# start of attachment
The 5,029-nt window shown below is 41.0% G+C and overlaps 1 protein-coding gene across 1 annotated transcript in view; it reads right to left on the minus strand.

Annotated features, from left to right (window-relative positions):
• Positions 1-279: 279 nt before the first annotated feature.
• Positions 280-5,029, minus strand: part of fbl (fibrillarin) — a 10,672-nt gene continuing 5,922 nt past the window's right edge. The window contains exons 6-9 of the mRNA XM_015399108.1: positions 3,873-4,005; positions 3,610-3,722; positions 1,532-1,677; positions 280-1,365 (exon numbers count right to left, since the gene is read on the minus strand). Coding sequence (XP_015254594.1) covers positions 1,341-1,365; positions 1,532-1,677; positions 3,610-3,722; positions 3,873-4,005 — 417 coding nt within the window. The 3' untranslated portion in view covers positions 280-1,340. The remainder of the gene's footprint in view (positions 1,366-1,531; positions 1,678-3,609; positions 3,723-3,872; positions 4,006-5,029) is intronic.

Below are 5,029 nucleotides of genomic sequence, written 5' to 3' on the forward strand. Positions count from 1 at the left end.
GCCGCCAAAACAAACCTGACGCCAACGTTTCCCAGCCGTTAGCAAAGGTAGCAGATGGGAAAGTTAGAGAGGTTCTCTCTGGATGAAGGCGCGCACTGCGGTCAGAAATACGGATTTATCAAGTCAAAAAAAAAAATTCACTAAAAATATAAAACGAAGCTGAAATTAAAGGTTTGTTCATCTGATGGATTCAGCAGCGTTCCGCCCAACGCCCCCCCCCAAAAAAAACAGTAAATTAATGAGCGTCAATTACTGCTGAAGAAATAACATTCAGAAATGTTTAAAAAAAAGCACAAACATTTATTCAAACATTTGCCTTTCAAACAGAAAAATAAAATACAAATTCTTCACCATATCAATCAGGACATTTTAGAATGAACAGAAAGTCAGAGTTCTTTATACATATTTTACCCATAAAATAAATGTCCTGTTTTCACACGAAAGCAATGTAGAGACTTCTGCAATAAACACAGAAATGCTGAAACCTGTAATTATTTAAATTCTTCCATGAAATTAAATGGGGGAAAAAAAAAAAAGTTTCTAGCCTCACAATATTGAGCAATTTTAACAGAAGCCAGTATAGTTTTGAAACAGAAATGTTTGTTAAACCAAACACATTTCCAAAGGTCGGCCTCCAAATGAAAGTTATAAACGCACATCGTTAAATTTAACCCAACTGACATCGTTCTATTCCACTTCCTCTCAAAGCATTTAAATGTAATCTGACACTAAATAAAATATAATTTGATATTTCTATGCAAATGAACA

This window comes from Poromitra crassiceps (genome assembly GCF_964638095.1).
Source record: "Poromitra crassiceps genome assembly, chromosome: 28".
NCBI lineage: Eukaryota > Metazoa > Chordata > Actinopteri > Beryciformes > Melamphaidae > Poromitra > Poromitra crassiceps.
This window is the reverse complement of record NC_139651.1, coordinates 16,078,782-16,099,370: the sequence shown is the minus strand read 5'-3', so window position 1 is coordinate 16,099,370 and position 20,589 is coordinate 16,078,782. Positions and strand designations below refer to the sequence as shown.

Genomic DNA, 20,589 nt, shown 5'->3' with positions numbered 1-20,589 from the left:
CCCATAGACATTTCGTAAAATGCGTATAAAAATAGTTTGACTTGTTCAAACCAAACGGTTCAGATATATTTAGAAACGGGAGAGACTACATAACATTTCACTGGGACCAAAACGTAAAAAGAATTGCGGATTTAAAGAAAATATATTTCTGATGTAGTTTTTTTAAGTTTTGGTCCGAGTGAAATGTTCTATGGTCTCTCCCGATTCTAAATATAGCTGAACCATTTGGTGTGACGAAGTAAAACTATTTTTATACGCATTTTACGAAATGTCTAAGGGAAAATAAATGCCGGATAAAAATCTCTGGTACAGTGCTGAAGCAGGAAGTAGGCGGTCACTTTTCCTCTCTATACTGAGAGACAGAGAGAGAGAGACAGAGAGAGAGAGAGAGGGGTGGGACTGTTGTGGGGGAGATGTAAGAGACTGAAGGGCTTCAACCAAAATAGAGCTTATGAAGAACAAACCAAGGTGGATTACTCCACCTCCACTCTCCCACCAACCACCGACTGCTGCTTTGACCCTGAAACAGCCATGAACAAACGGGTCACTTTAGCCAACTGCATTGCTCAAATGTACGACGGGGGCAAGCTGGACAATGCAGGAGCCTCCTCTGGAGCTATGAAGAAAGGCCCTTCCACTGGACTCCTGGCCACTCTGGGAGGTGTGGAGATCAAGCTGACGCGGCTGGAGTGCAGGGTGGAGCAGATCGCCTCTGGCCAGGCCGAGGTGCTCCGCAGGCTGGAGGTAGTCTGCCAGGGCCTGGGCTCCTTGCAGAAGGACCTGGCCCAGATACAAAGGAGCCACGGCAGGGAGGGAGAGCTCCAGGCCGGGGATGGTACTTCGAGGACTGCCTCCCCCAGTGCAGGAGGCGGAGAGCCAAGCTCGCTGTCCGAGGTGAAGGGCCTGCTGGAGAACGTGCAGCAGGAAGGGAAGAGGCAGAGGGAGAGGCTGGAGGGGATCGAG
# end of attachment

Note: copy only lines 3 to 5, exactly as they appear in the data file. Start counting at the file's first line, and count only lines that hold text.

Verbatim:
• Positions 1-279: 279 nt before the first annotated feature.
• Positions 280-5,029, minus strand: part of fbl (fibrillarin) — a 10,672-nt gene continuing 5,922 nt past the window's right edge. The window contains exons 6-9 of the mRNA XM_015399108.1: positions 3,873-4,005; positions 3,610-3,722; positions 1,532-1,677; positions 280-1,365 (exon numbers count right to left, since the gene is read on the minus strand). Coding sequence (XP_015254594.1) covers positions 1,341-1,365; positions 1,532-1,677; positions 3,610-3,722; positions 3,873-4,005 — 417 coding nt within the window. The 3' untranslated portion in view covers positions 280-1,340. The remainder of the gene's footprint in view (positions 1,366-1,531; positions 1,678-3,609; positions 3,723-3,872; positions 4,006-5,029) is intronic.

Below are 5,029 nucleotides of genomic sequence, written 5' to 3' on the forward strand. Positions count from 1 at the left end.